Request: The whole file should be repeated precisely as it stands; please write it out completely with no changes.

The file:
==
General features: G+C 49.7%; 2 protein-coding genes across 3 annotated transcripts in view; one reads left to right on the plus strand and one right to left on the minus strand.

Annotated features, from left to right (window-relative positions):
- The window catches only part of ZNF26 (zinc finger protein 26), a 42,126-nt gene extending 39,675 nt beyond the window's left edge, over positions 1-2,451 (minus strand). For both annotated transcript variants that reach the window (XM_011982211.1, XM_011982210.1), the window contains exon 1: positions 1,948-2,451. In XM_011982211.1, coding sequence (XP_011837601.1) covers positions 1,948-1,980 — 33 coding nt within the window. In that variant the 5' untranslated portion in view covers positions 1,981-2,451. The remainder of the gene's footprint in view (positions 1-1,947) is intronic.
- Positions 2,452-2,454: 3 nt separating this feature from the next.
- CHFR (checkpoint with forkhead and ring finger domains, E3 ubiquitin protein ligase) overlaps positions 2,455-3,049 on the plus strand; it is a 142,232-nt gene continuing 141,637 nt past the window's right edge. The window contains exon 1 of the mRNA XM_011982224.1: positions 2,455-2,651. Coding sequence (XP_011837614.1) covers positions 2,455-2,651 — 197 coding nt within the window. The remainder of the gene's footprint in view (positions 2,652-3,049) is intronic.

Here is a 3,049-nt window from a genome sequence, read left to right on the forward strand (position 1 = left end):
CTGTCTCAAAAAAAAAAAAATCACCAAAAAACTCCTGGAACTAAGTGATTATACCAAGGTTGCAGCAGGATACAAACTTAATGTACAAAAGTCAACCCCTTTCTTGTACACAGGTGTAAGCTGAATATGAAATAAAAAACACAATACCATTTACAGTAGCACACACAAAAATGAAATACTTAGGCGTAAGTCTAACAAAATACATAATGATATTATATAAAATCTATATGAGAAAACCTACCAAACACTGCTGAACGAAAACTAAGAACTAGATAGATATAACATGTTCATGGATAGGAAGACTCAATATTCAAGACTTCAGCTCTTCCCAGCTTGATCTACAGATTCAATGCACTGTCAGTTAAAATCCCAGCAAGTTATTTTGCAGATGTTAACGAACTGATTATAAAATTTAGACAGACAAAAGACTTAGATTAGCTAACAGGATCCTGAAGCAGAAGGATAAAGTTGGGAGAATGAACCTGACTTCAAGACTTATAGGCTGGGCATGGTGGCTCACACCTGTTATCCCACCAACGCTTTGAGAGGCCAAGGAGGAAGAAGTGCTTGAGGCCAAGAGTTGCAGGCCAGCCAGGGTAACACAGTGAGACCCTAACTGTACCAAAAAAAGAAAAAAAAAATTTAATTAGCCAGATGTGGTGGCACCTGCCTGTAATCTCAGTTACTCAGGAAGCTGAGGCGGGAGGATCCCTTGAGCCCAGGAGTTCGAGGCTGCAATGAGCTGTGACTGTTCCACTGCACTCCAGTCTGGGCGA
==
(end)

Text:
General features: G+C 49.7%; 2 protein-coding genes across 3 annotated transcripts in view; one reads left to right on the plus strand and one right to left on the minus strand.

Annotated features, from left to right (window-relative positions):
- The window catches only part of ZNF26 (zinc finger protein 26), a 42,126-nt gene extending 39,675 nt beyond the window's left edge, over positions 1-2,451 (minus strand). For both annotated transcript variants that reach the window (XM_011982211.1, XM_011982210.1), the window contains exon 1: positions 1,948-2,451. In XM_011982211.1, coding sequence (XP_011837601.1) covers positions 1,948-1,980 — 33 coding nt within the window. In that variant the 5' untranslated portion in view covers positions 1,981-2,451. The remainder of the gene's footprint in view (positions 1-1,947) is intronic.
- Positions 2,452-2,454: 3 nt separating this feature from the next.
- CHFR (checkpoint with forkhead and ring finger domains, E3 ubiquitin protein ligase) overlaps positions 2,455-3,049 on the plus strand; it is a 142,232-nt gene continuing 141,637 nt past the window's right edge. The window contains exon 1 of the mRNA XM_011982224.1: positions 2,455-2,651. Coding sequence (XP_011837614.1) covers positions 2,455-2,651 — 197 coding nt within the window. The remainder of the gene's footprint in view (positions 2,652-3,049) is intronic.

Here is a 3,049-nt window from a genome sequence, read left to right on the forward strand (position 1 = left end):
CTGTCTCAAAAAAAAAAAAATCACCAAAAAACTCCTGGAACTAAGTGATTATACCAAGGTTGCAGCAGGATACAAACTTAATGTACAAAAGTCAACCCCTTTCTTGTACACAGGTGTAAGCTGAATATGAAATAAAAAACACAATACCATTTACAGTAGCACACACAAAAATGAAATACTTAGGCGTAAGTCTAACAAAATACATAATGATATTATATAAAATCTATATGAGAAAACCTACCAAACACTGCTGAACGAAAACTAAGAACTAGATAGATATAACATGTTCATGGATAGGAAGACTCAATATTCAAGACTTCAGCTCTTCCCAGCTTGATCTACAGATTCAATGCACTGTCAGTTAAAATCCCAGCAAGTTATTTTGCAGATGTTAACGAACTGATTATAAAATTTAGACAGACAAAAGACTTAGATTAGCTAACAGGATCCTGAAGCAGAAGGATAAAGTTGGGAGAATGAACCTGACTTCAAGACTTATAGGCTGGGCATGGTGGCTCACACCTGTTATCCCACCAACGCTTTGAGAGGCCAAGGAGGAAGAAGTGCTTGAGGCCAAGAGTTGCAGGCCAGCCAGGGTAACACAGTGAGACCCTAACTGTACCAAAAAAAGAAAAAAAAAATTTAATTAGCCAGATGTGGTGGCACCTGCCTGTAATCTCAGTTACTCAGGAAGCTGAGGCGGGAGGATCCCTTGAGCCCAGGAGTTCGAGGCTGCAATGAGCTGTGACTGTTCCACTGCACTCCAGTCTGGGCGA